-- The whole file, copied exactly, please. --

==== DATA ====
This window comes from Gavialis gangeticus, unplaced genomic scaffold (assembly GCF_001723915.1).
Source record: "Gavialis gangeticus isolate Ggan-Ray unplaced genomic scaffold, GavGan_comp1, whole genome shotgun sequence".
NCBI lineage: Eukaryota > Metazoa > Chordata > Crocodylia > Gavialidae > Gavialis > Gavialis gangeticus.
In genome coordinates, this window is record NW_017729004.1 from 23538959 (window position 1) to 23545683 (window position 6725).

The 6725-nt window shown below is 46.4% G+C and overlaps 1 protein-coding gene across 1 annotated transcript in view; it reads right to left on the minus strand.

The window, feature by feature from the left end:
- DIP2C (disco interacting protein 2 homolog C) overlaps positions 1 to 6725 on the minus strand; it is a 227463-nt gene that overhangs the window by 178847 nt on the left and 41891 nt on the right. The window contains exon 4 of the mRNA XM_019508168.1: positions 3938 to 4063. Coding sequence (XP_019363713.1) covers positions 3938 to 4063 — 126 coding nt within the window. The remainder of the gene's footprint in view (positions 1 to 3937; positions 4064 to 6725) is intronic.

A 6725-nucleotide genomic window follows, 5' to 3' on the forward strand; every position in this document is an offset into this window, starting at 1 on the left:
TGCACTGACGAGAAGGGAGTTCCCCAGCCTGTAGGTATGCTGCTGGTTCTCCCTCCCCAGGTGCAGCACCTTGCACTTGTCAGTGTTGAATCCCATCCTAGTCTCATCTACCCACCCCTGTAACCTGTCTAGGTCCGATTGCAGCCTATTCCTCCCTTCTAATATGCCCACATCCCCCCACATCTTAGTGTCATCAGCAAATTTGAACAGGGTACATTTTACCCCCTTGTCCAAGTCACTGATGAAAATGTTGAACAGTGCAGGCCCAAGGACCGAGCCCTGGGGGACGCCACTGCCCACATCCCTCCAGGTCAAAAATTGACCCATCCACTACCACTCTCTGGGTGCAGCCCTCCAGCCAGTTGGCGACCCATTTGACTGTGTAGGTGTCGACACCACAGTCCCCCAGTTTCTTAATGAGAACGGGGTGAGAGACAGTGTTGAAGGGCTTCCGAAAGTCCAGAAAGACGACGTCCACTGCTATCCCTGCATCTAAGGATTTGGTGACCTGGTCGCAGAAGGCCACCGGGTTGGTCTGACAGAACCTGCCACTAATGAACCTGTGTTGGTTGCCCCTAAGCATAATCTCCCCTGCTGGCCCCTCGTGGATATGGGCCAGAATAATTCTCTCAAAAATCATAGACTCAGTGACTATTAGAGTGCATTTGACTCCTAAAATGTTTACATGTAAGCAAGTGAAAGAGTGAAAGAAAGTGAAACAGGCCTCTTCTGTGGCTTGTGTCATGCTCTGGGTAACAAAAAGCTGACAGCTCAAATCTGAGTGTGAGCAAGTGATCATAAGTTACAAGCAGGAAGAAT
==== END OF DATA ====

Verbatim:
This window comes from Gavialis gangeticus, unplaced genomic scaffold (assembly GCF_001723915.1).
Source record: "Gavialis gangeticus isolate Ggan-Ray unplaced genomic scaffold, GavGan_comp1, whole genome shotgun sequence".
NCBI lineage: Eukaryota > Metazoa > Chordata > Crocodylia > Gavialidae > Gavialis > Gavialis gangeticus.
In genome coordinates, this window is record NW_017729004.1 from 23538959 (window position 1) to 23545683 (window position 6725).

The 6725-nt window shown below is 46.4% G+C and overlaps 1 protein-coding gene across 1 annotated transcript in view; it reads right to left on the minus strand.

The window, feature by feature from the left end:
- DIP2C (disco interacting protein 2 homolog C) overlaps positions 1 to 6725 on the minus strand; it is a 227463-nt gene that overhangs the window by 178847 nt on the left and 41891 nt on the right. The window contains exon 4 of the mRNA XM_019508168.1: positions 3938 to 4063. Coding sequence (XP_019363713.1) covers positions 3938 to 4063 — 126 coding nt within the window. The remainder of the gene's footprint in view (positions 1 to 3937; positions 4064 to 6725) is intronic.

A 6725-nucleotide genomic window follows, 5' to 3' on the forward strand; every position in this document is an offset into this window, starting at 1 on the left:
TGCACTGACGAGAAGGGAGTTCCCCAGCCTGTAGGTATGCTGCTGGTTCTCCCTCCCCAGGTGCAGCACCTTGCACTTGTCAGTGTTGAATCCCATCCTAGTCTCATCTACCCACCCCTGTAACCTGTCTAGGTCCGATTGCAGCCTATTCCTCCCTTCTAATATGCCCACATCCCCCCACATCTTAGTGTCATCAGCAAATTTGAACAGGGTACATTTTACCCCCTTGTCCAAGTCACTGATGAAAATGTTGAACAGTGCAGGCCCAAGGACCGAGCCCTGGGGGACGCCACTGCCCACATCCCTCCAGGTCAAAAATTGACCCATCCACTACCACTCTCTGGGTGCAGCCCTCCAGCCAGTTGGCGACCCATTTGACTGTGTAGGTGTCGACACCACAGTCCCCCAGTTTCTTAATGAGAACGGGGTGAGAGACAGTGTTGAAGGGCTTCCGAAAGTCCAGAAAGACGACGTCCACTGCTATCCCTGCATCTAAGGATTTGGTGACCTGGTCGCAGAAGGCCACCGGGTTGGTCTGACAGAACCTGCCACTAATGAACCTGTGTTGGTTGCCCCTAAGCATAATCTCCCCTGCTGGCCCCTCGTGGATATGGGCCAGAATAATTCTCTCAAAAATCATAGACTCAGTGACTATTAGAGTGCATTTGACTCCTAAAATGTTTACATGTAAGCAAGTGAAAGAGTGAAAGAAAGTGAAACAGGCCTCTTCTGTGGCTTGTGTCATGCTCTGGGTAACAAAAAGCTGACAGCTCAAATCTGAGTGTGAGCAAGTGATCATAAGTTACAAGCAGGAAGAAT